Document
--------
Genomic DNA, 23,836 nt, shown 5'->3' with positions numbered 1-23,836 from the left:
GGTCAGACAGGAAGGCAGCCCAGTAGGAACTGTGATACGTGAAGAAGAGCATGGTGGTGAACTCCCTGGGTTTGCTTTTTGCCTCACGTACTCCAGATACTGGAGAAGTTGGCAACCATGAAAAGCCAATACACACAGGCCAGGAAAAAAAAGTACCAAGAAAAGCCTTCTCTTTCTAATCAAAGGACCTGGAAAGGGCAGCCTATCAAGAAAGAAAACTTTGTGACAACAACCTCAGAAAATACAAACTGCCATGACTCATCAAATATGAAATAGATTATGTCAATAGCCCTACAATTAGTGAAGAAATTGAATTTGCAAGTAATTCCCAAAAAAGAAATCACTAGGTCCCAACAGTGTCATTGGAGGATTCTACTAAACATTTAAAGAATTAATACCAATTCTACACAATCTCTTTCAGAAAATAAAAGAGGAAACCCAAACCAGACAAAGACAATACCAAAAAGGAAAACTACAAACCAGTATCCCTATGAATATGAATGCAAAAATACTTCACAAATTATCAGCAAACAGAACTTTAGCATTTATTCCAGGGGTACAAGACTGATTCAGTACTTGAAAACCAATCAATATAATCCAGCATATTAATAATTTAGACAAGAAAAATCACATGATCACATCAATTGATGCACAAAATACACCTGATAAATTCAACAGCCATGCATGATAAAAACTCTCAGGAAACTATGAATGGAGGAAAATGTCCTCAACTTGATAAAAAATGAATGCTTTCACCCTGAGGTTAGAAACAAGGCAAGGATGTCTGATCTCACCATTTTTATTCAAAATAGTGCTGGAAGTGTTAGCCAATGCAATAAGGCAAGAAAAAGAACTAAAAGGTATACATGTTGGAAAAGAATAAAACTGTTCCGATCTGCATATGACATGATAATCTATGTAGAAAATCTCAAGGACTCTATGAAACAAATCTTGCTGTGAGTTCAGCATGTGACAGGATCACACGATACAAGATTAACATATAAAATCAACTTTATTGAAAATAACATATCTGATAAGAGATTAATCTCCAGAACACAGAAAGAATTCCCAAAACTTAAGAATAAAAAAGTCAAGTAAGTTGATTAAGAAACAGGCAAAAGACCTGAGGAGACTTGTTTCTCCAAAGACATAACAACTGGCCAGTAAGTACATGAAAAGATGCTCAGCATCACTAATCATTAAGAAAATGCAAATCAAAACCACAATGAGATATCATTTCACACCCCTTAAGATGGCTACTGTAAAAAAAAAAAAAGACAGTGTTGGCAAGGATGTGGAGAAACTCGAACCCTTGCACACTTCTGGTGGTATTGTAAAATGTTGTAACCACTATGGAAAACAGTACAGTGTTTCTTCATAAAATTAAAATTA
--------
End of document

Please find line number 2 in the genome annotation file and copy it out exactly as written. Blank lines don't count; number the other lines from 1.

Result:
GGTCAGACAGGAAGGCAGCCCAGTAGGAACTGTGATACGTGAAGAAGAGCATGGTGGTGAACTCCCTGGGTTTGCTTTTTGCCTCACGTACTCCAGATACTGGAGAAGTTGGCAACCATGAAAAGCCAATACACACAGGCCAGGAAAAAAAAGTACCAAGAAAAGCCTTCTCTTTCTAATCAAAGGACCTGGAAAGGGCAGCCTATCAAGAAAGAAAACTTTGTGACAACAACCTCAGAAAATACAAACTGCCATGACTCATCAAATATGAAATAGATTATGTCAATAGCCCTACAATTAGTGAAGAAATTGAATTTGCAAGTAATTCCCAAAAAAGAAATCACTAGGTCCCAACAGTGTCATTGGAGGATTCTACTAAACATTTAAAGAATTAATACCAATTCTACACAATCTCTTTCAGAAAATAAAAGAGGAAACCCAAACCAGACAAAGACAATACCAAAAAGGAAAACTACAAACCAGTATCCCTATGAATATGAATGCAAAAATACTTCACAAATTATCAGCAAACAGAACTTTAGCATTTATTCCAGGGGTACAAGACTGATTCAGTACTTGAAAACCAATCAATATAATCCAGCATATTAATAATTTAGACAAGAAAAATCACATGATCACATCAATTGATGCACAAAATACACCTGATAAATTCAACAGCCATGCATGATAAAAACTCTCAGGAAACTATGAATGGAGGAAAATGTCCTCAACTTGATAAAAAATGAATGCTTTCACCCTGAGGTTAGAAACAAGGCAAGGATGTCTGATCTCACCATTTTTATTCAAAATAGTGCTGGAAGTGTTAGCCAATGCAATAAGGCAAGAAAAAGAACTAAAAGGTATACATGTTGGAAAAGAATAAAACTGTTCCGATCTGCATATGACATGATAATCTATGTAGAAAATCTCAAGGACTCTATGAAACAAATCTTGCTGTGAGTTCAGCATGTGACAGGATCACACGATACAAGATTAACATATAAAATCAACTTTATTGAAAATAACATATCTGATAAGAGATTAATCTCCAGAACACAGAAAGAATTCCCAAAACTTAAGAATAAAAAAGTCAAGTAAGTTGATTAAGAAACAGGCAAAAGACCTGAGGAGACTTGTTTCTCCAAAGACATAACAACTGGCCAGTAAGTACATGAAAAGATGCTCAGCATCACTAATCATTAAGAAAATGCAAATCAAAACCACAATGAGATATCATTTCACACCCCTTAAGATGGCTACTGTAAAAAAAAAAAAAGACAGTGTTGGCAAGGATGTGGAGAAACTCGAACCCTTGCACACTTCTGGTGGTATTGTAAAATGTTGTAACCACTATGGAAAACAGTACAGTGTTTCTTCATAAAATTAAAATTA